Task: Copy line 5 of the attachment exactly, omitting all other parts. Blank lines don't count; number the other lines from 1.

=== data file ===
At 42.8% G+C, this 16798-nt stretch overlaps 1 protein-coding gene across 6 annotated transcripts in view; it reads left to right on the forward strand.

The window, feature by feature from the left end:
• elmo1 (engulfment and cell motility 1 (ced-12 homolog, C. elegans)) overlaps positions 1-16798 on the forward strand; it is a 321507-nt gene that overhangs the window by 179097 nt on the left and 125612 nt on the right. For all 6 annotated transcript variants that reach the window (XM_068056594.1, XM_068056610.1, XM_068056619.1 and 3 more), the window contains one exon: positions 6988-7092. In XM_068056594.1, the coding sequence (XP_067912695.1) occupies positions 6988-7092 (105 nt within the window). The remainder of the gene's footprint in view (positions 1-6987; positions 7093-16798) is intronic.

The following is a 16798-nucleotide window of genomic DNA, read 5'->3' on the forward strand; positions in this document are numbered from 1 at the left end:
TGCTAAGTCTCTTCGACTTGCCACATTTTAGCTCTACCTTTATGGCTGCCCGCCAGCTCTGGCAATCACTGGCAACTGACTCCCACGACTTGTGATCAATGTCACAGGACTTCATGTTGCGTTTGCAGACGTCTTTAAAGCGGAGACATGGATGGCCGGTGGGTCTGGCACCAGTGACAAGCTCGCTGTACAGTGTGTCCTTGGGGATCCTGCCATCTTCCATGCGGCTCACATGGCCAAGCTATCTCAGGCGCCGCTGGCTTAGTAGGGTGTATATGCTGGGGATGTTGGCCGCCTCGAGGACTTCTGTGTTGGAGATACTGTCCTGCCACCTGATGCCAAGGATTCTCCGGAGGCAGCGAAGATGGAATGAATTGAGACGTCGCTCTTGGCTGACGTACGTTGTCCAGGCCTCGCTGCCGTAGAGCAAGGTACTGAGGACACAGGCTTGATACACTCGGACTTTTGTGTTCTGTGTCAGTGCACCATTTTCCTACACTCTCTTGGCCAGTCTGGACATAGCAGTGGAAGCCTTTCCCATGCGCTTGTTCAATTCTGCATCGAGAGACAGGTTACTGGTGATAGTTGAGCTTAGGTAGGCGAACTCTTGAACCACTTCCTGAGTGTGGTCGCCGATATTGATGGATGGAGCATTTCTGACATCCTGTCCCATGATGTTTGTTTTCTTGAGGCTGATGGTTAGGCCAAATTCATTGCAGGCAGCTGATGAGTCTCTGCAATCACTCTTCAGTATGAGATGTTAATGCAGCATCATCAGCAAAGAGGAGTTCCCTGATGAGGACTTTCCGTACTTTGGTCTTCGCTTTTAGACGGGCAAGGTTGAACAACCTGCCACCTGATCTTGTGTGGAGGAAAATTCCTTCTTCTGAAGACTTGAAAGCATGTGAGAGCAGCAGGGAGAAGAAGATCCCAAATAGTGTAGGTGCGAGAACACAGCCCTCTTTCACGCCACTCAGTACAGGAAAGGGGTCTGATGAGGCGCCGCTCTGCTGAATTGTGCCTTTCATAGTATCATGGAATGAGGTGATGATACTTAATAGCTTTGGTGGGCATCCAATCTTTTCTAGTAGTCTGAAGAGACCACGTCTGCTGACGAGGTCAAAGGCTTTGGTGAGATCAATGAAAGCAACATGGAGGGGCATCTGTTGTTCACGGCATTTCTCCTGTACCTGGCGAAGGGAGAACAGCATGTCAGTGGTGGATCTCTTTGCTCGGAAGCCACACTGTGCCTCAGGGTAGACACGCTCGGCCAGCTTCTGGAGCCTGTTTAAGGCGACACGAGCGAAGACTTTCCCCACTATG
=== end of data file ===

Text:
TGCTAAGTCTCTTCGACTTGCCACATTTTAGCTCTACCTTTATGGCTGCCCGCCAGCTCTGGCAATCACTGGCAACTGACTCCCACGACTTGTGATCAATGTCACAGGACTTCATGTTGCGTTTGCAGACGTCTTTAAAGCGGAGACATGGATGGCCGGTGGGTCTGGCACCAGTGACAAGCTCGCTGTACAGTGTGTCCTTGGGGATCCTGCCATCTTCCATGCGGCTCACATGGCCAAGCTATCTCAGGCGCCGCTGGCTTAGTAGGGTGTATATGCTGGGGATGTTGGCCGCCTCGAGGACTTCTGTGTTGGAGATACTGTCCTGCCACCTGATGCCAAGGATTCTCCGGAGGCAGCGAAGATGGAATGAATTGAGACGTCGCTCTTGGCTGACGTACGTTGTCCAGGCCTCGCTGCCGTAGAGCAAGGTACTGAGGACACAGGCTTGATACACTCGGACTTTTGTGTTCTGTGTCAGTGCACCATTTTCCTACACTCTCTTGGCCAGTCTGGACATAGCAGTGGAAGCCTTTCCCATGCGCTTGTTCAATTCTGCATCGAGAGACAGGTTACTGGTGATAGTTGAGCTTAGGTAGGCGAACTCTTGAACCACTTCCTGAGTGTGGTCGCCGATATTGATGGATGGAGCATTTCTGACATCCTGTCCCATGATGTTTGTTTTCTTGAGGCTGATGGTTAGGCCAAATTCATTGCAGGCAGCTGATGAGTCTCTGCAATCACTCTTCAGTATGAGATGTTAATGCAGCATCATCAGCAAAGAGGAGTTCCCTGATGAGGACTTTCCGTACTTTGGTCTTCGCTTTTAGACGGGCAAGGTTGAACAACCTGCCACCTGATCTTGTGTGGAGGAAAATTCCTTCTTCTGAAGACTTGAAAGCATGTGAGAGCAGCAGGGAGAAGAAGATCCCAAATAGTGTAGGTGCGAGAACACAGCCCTCTTTCACGCCACTCAGTACAGGAAAGGGGTCTGATGAGGCGCCGCTCTGCTGAATTGTGCCTTTCATAGTATCATGGAATGAGGTGATGATACTTAATAGCTTTGGTGGGCATCCAATCTTTTCTAGTAGTCTGAAGAGACCACGTCTGCTGACGAGGTCAAAGGCTTTGGTGAGATCAATGAAAGCAACATGGAGGGGCATCTGTTGTTCACGGCATTTCTCCTGTACCTGGCGAAGGGAGAACAGCATGTCAGTGGTGGATCTCTTTGCTCGGAAGCCACACTGTGCCTCAGGGTAGACACGCTCGGCCAGCTTCTGGAGCCTGTTTAAGGCGACACGAGCGAAGACTTTCCCCACTATG